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Appendix: Grice/Tomasello (optional)

Is there an alternative picture of communication by language, one without mapping or training?

communication by language without mapping or training

In thinking about the alternative picture, I'm guided by two thoughts.
The first concerns social interaction.

social interaction

So far we've considered two pictures of how children learn to communicate with words: training and reasoning to word-concept mappings.
Both pictures miss social interaction.
On one picture the infant is an outsider who might as well be observing those around her through a telescope.
On the other picture the child is a blank to be shaped by those around her.
There is no meaningful interaction between the infant and adults around her; or, if there is, it makes no difference to her development.
But could there be a role for social interaction in learning the meanings of words?
If you think about the examples of creativity --- homesigns and puttaputta --- this seems plausible.
Communication with words happens in the context of joint action, and it is a tool for joint action.
The alternative picture is based on the ideas of Michael Tomasello and his colleagues.

‘children acquire linguistic symbols as a kind of by-product of social interaction with adults’

Tomasello 2003, p. 90

\citep[p.\ 90]{Tomasello:2003fk}

Infants ‘begin to comprehend and use … linguistic symbols on the basis of their skills of social cognition and cultural learning’

Tomasello, Striano & Rochat 1999, p. 582

\citep[p.\ 582]{Tomasello:1999en}

‘language is itself one type-albeit a very special type-of joint attentional skill’

\citep[p.\ 1120]{Tomasello:2001ic}

‘the kind of rational activity which the use of language involves is a form of rational cooperation’

Grice 1989, p. 341

\citep[p.\ 341]{Grice:1989ha}
The second guiding thought in creating the alternative picture concens creativity.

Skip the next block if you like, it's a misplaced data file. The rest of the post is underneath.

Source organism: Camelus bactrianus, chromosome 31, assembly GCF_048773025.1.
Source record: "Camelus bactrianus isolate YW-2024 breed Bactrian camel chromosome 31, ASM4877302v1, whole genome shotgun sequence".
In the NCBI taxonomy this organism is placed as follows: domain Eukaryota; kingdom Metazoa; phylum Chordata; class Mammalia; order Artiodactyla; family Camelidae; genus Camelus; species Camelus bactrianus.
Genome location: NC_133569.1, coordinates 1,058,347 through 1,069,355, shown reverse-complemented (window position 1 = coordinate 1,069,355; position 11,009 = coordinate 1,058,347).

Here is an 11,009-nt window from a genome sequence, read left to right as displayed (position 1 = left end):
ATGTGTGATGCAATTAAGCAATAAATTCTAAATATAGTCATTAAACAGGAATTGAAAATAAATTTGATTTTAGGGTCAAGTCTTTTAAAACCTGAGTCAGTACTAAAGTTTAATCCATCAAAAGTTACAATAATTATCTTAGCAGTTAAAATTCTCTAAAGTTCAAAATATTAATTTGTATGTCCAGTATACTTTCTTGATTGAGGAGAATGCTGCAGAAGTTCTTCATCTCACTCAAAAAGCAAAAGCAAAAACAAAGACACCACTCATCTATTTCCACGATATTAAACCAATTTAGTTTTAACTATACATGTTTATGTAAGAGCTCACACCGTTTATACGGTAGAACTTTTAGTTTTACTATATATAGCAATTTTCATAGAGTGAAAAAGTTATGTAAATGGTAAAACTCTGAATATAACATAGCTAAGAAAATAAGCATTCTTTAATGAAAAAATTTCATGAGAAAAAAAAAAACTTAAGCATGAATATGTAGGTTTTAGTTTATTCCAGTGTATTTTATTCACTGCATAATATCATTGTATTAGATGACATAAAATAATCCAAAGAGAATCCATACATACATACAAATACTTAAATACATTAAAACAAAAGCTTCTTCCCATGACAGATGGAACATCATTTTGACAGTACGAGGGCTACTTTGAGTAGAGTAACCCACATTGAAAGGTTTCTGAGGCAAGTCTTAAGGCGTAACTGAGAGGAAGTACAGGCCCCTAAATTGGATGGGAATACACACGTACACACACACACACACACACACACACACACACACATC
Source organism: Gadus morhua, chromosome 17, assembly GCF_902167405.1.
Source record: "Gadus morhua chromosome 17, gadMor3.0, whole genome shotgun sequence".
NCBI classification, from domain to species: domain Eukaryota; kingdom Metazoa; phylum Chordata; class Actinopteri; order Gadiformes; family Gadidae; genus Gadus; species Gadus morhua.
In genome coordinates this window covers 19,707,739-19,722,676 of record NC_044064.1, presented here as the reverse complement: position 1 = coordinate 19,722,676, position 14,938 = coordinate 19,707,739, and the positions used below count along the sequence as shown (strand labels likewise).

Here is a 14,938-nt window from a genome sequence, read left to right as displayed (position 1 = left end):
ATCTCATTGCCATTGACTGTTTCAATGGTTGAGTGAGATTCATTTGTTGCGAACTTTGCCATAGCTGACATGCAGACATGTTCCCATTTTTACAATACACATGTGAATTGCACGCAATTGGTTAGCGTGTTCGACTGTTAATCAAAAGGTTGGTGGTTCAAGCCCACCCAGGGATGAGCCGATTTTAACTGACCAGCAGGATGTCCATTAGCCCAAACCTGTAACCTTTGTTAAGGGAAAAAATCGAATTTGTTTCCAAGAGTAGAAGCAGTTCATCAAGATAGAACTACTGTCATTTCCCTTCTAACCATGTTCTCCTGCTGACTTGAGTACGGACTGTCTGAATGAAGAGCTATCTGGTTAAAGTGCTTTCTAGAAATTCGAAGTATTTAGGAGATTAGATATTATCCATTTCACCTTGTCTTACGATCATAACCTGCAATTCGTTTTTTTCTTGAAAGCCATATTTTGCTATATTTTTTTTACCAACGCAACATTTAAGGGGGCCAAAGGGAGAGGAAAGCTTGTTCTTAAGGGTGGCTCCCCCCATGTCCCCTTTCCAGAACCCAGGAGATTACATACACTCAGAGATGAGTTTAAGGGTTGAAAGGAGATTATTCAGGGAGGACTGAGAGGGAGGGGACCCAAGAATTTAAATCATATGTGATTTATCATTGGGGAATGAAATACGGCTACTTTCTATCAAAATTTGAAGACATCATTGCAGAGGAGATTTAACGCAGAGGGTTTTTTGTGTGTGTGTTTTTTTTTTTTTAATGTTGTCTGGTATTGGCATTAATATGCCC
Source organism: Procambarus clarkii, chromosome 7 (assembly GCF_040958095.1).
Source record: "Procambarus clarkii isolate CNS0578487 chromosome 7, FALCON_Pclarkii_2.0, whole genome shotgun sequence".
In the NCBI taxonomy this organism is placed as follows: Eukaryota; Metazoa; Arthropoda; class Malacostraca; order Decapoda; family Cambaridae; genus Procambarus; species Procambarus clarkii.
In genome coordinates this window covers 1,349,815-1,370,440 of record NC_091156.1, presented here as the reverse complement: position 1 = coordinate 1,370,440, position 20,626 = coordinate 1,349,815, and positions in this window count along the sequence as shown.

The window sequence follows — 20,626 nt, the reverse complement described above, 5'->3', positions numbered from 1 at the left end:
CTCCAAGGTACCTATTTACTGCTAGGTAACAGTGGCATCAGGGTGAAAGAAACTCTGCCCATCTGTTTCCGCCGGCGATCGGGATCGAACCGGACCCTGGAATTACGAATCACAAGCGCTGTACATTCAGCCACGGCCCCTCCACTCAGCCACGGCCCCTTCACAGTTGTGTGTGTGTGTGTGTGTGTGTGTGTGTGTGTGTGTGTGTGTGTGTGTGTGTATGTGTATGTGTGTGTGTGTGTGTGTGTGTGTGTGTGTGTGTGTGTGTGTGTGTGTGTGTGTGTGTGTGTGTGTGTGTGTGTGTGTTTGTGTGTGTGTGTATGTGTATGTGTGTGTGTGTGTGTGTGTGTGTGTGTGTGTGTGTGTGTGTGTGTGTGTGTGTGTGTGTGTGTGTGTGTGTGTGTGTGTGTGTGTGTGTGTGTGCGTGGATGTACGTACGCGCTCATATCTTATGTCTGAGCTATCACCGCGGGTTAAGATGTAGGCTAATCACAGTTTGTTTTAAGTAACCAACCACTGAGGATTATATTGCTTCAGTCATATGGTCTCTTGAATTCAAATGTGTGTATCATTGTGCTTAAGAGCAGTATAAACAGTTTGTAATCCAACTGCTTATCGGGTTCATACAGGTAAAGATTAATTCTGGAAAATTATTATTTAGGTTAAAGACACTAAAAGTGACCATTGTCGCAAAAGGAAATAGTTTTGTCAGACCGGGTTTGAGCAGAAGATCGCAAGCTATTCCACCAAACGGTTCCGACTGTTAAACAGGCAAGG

language creation

It's standard to suppose that creativity is a side-issue and that learning from those around us is the norm.
This view is encouraged by the idea that language is fundamentally a system of conventions, and that coming to communicate with words is a matter of getting into those conventions.
Nothing could be further from the truth.
Acquiring the ability to communicate with words is an essentially creative process.
Conventions in the surrounding culture can be useful, but they are no more than useful accessories.

‘it is an error to suppose we have seen deeply into the heart of linguistic communication when we have noticed how society bends linguistic habits to a public norm.

… But in indicating this element of the conventional, or of the conditioning process that makes speakers rough linguistic facsimiles of their friends and parents, we explain no more than the convergence; we throw no light on the essential nature of the skills that are thus made to converge.’

Davidson 1984 [1982]: 278

\citep[p.\ 278]{Davidson:1982uu}

‘convention does not help explain what is basic to linguistic communication, though it may describe a usual, though contingent feature.’

Davidson 1984 [1982]: 280

\citep[p.\ 280]{Davidson:1982uu}

‘An utterance has certain truth conditions only if the speaker intends it to be interpreted as having those truth conditions.

Moral, social or legal considerations may sometimes invite us to deny this, but I do not think the reasons for such exceptions reveal anything of importance about what is basic to communication’

Davidson 1990: 310

\citep[p.\ 310]{Davidson:1990du}
So these are my two themes.
I'm going to create a view out of them.

social interaction

language creation

Grice on meaning

'A speaker S non-naturally means something by an utterance x if and only if, for some hearer (or audience) H, S utters x intending:

(1) H to produce a particular response r, and

(2) H to recognise that S intends (1).

Grice 1957

***todo update diagram (no meanings, past intentions)
*Utterances of words are gestures ... (link to non-verbal communication)